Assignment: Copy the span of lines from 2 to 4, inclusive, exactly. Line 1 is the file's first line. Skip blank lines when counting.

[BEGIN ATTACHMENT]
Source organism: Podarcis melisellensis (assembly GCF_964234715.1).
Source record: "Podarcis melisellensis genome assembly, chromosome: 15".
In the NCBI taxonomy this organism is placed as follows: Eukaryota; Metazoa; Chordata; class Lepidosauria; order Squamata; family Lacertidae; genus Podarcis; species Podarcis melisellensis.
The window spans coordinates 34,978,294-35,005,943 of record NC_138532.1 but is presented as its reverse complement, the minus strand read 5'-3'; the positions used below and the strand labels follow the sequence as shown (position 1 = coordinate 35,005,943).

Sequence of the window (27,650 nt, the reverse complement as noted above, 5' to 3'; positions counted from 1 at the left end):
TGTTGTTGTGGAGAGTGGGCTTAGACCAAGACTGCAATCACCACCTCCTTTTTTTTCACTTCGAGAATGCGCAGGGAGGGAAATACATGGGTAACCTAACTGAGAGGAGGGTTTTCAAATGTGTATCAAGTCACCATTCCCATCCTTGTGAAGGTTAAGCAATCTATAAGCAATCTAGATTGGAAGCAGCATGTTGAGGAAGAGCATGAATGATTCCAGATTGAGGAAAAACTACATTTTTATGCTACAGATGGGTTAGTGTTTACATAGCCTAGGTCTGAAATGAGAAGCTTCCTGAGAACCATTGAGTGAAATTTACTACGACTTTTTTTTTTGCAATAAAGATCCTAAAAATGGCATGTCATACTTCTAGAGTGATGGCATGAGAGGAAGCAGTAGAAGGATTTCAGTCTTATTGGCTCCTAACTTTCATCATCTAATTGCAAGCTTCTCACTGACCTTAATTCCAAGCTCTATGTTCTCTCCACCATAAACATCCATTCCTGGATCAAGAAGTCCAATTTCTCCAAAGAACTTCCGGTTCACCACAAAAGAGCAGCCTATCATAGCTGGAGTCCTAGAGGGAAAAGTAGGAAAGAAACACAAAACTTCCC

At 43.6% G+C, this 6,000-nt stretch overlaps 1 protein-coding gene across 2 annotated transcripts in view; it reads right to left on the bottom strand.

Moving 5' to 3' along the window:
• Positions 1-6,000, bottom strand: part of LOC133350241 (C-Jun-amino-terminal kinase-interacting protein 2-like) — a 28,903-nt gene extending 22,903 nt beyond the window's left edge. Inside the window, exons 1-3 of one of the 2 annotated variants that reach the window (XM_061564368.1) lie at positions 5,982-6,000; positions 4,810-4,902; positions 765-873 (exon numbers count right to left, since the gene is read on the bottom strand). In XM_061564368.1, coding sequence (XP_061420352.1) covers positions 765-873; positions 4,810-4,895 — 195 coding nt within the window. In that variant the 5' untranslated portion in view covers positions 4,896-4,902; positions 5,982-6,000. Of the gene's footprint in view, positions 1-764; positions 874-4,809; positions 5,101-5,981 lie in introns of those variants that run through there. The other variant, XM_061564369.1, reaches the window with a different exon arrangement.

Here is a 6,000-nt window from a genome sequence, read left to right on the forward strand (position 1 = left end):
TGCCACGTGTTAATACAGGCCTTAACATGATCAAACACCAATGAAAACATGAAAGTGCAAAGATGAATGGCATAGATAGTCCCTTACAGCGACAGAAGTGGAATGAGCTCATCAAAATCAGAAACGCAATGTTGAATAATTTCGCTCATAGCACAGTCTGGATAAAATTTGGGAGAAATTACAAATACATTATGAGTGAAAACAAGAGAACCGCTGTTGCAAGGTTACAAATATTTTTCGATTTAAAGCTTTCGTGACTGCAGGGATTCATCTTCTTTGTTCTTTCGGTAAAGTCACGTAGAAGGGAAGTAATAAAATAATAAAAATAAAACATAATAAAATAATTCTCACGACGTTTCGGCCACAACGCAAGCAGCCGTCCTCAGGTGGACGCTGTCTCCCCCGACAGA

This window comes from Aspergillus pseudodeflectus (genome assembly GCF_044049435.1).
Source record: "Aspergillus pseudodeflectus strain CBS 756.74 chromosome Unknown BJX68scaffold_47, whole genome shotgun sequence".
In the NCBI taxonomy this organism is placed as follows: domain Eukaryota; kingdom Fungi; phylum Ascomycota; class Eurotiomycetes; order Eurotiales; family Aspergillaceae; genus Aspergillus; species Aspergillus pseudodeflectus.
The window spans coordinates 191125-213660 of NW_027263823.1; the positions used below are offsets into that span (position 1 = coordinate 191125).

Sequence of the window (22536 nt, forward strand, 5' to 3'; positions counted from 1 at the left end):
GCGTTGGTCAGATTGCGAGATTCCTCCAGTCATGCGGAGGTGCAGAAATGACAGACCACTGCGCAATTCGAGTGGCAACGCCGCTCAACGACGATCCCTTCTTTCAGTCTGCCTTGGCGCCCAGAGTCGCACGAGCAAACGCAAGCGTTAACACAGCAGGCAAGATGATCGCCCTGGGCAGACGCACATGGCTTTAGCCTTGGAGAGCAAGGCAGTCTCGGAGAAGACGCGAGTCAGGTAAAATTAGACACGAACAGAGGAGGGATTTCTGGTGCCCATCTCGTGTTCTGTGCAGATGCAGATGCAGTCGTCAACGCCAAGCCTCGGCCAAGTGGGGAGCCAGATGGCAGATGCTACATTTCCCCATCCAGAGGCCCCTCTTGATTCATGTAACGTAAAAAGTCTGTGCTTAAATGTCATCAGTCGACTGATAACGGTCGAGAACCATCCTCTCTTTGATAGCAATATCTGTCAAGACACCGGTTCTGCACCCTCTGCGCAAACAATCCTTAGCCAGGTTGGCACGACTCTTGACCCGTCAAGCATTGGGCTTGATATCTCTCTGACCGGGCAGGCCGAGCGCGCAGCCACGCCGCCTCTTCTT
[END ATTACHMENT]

Source record: "Podarcis melisellensis genome assembly, chromosome: 15".
In the NCBI taxonomy this organism is placed as follows: Eukaryota; Metazoa; Chordata; class Lepidosauria; order Squamata; family Lacertidae; genus Podarcis; species Podarcis melisellensis.
The window spans coordinates 34,978,294-35,005,943 of record NC_138532.1 but is presented as its reverse complement, the minus strand read 5'-3'; the positions used below and the strand labels follow the sequence as shown (position 1 = coordinate 35,005,943).